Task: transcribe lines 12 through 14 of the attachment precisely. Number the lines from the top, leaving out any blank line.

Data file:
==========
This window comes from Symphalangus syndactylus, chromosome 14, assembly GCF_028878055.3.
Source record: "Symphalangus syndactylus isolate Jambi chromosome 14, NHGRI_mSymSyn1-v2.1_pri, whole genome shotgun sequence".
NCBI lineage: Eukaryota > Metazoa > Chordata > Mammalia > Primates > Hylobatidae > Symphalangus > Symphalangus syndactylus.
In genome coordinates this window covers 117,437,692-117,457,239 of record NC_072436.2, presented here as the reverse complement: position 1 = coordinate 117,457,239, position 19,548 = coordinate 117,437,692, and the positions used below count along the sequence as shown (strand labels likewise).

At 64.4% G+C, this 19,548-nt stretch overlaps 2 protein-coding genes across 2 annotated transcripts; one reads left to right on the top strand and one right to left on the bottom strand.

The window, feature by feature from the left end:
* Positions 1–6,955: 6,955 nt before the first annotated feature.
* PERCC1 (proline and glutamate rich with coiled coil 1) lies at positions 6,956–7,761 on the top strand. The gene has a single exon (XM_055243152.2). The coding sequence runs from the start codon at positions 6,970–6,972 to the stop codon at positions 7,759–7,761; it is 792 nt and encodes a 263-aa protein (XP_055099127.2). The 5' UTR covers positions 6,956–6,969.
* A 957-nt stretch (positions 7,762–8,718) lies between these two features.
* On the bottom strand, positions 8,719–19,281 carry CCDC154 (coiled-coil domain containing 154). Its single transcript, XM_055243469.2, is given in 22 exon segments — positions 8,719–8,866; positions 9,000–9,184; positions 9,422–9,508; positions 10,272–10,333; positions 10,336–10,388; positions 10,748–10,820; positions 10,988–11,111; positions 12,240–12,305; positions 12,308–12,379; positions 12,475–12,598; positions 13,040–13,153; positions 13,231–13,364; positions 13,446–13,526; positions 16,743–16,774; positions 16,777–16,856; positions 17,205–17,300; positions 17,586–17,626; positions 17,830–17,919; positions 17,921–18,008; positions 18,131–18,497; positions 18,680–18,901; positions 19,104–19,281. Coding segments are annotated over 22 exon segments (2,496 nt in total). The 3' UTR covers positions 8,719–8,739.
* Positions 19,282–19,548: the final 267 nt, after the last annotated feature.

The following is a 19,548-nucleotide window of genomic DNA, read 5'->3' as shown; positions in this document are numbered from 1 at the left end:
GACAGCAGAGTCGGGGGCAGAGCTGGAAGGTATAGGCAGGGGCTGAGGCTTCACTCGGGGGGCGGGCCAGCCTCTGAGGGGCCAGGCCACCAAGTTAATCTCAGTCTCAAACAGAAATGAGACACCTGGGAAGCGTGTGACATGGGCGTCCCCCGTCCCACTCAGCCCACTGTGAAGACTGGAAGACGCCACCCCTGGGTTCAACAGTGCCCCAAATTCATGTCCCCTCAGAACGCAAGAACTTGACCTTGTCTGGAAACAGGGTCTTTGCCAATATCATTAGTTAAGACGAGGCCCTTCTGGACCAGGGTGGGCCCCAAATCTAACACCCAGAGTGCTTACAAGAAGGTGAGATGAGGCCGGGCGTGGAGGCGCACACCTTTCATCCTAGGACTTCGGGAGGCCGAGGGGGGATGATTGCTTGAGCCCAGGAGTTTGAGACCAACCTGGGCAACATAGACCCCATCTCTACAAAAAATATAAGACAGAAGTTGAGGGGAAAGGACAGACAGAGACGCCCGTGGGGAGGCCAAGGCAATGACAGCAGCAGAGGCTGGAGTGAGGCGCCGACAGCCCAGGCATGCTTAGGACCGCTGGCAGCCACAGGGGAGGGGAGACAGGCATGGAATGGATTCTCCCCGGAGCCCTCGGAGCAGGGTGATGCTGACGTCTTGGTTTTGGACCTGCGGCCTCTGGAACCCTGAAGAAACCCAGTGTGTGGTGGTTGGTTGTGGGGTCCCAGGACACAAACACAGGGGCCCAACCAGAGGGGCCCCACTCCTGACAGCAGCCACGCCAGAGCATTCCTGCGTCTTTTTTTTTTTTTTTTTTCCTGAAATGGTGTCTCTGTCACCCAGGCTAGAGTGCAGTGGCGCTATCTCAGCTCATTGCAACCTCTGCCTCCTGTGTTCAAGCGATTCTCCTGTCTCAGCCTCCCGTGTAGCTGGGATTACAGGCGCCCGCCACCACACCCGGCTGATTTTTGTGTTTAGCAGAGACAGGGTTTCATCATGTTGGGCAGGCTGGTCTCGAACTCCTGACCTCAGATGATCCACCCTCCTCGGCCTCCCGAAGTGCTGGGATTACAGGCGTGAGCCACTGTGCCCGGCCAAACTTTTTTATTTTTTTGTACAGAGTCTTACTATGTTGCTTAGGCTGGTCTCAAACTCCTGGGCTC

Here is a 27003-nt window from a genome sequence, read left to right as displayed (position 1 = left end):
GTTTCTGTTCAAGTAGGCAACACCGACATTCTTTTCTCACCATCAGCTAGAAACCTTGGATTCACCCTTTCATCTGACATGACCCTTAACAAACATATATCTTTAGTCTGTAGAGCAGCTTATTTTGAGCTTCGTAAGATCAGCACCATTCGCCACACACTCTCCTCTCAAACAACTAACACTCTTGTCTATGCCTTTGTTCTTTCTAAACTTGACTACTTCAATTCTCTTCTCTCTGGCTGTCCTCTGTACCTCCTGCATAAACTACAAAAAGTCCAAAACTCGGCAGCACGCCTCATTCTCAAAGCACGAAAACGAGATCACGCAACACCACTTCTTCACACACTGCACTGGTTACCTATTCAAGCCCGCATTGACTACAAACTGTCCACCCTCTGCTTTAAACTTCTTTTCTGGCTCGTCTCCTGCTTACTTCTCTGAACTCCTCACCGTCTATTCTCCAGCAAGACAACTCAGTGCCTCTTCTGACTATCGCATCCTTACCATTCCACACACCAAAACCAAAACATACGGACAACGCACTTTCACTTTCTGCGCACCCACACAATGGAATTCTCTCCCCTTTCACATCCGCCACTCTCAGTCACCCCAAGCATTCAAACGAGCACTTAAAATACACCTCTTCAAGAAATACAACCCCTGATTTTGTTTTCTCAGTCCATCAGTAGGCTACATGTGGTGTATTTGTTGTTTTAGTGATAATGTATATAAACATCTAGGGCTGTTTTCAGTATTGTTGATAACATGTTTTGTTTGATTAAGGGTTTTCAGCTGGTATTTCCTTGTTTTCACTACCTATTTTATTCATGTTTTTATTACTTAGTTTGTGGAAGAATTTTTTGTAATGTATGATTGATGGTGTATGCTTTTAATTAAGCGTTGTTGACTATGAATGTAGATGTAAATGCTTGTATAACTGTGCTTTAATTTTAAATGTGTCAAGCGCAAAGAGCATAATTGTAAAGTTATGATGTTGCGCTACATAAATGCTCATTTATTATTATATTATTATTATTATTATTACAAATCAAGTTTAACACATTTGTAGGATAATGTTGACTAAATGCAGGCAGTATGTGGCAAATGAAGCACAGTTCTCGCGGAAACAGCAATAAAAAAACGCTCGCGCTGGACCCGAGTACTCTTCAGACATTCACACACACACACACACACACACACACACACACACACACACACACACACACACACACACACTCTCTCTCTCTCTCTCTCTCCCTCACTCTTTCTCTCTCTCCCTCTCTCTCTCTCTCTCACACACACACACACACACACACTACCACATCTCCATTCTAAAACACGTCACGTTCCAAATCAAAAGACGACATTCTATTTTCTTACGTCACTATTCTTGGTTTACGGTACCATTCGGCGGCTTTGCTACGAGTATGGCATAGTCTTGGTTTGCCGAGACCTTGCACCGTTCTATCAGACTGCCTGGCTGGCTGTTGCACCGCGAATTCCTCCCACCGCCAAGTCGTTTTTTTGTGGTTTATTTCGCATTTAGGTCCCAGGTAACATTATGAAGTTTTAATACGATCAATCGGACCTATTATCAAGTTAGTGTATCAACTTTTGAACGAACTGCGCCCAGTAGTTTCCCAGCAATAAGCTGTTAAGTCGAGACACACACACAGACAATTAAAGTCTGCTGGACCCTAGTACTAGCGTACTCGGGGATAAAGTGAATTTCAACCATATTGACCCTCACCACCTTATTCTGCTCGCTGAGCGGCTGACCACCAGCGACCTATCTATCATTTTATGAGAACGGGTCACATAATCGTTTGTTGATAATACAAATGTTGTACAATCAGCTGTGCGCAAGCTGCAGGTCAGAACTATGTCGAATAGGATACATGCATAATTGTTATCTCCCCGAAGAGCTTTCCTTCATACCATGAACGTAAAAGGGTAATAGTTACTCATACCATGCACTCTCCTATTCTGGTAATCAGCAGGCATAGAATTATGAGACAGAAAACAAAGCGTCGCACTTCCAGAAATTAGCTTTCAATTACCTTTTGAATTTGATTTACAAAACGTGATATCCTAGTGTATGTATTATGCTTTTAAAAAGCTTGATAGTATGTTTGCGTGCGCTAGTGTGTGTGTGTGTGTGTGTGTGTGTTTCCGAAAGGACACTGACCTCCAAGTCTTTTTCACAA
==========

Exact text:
The following is a 19,548-nucleotide window of genomic DNA, read 5'->3' as shown; positions in this document are numbered from 1 at the left end:
GACAGCAGAGTCGGGGGCAGAGCTGGAAGGTATAGGCAGGGGCTGAGGCTTCACTCGGGGGGCGGGCCAGCCTCTGAGGGGCCAGGCCACCAAGTTAATCTCAGTCTCAAACAGAAATGAGACACCTGGGAAGCGTGTGACATGGGCGTCCCCCGTCCCACTCAGCCCACTGTGAAGACTGGAAGACGCCACCCCTGGGTTCAACAGTGCCCCAAATTCATGTCCCCTCAGAACGCAAGAACTTGACCTTGTCTGGAAACAGGGTCTTTGCCAATATCATTAGTTAAGACGAGGCCCTTCTGGACCAGGGTGGGCCCCAAATCTAACACCCAGAGTGCTTACAAGAAGGTGAGATGAGGCCGGGCGTGGAGGCGCACACCTTTCATCCTAGGACTTCGGGAGGCCGAGGGGGGATGATTGCTTGAGCCCAGGAGTTTGAGACCAACCTGGGCAACATAGACCCCATCTCTACAAAAAATATAAGACAGAAGTTGAGGGGAAAGGACAGACAGAGACGCCCGTGGGGAGGCCAAGGCAATGACAGCAGCAGAGGCTGGAGTGAGGCGCCGACAGCCCAGGCATGCTTAGGACCGCTGGCAGCCACAGGGGAGGGGAGACAGGCATGGAATGGATTCTCCCCGGAGCCCTCGGAGCAGGGTGATGCTGACGTCTTGGTTTTGGACCTGCGGCCTCTGGAACCCTGAAGAAACCCAGTGTGTGGTGGTTGGTTGTGGGGTCCCAGGACACAAACACAGGGGCCCAACCAGAGGGGCCCCACTCCTGACAGCAGCCACGCCAGAGCATTCCTGCGTCTTTTTTTTTTTTTTTTTTCCTGAAATGGTGTCTCTGTCACCCAGGCTAGAGTGCAGTGGCGCTATCTCAGCTCATTGCAACCTCTGCCTCCTGTGTTCAAGCGATTCTCCTGTCTCAGCCTCCCGTGTAGCTGGGATTACAGGCGCCCGCCACCACACCCGGCTGATTTTTGTGTTTAGCAGAGACAGGGTTTCATCATGTTGGGCAGGCTGGTCTCGAACTCCTGACCTCAGATGATCCACCCTCCTCGGCCTCCCGAAGTGCTGGGATTACAGGCGTGAGCCACTGTGCCCGGCCAAACTTTTTTATTTTTTTGTACAGAGTCTTACTATGTTGCTTAGGCTGGTCTCAAACTCCTGGGCTC

Here is a 27003-nt window from a genome sequence, read left to right as displayed (position 1 = left end):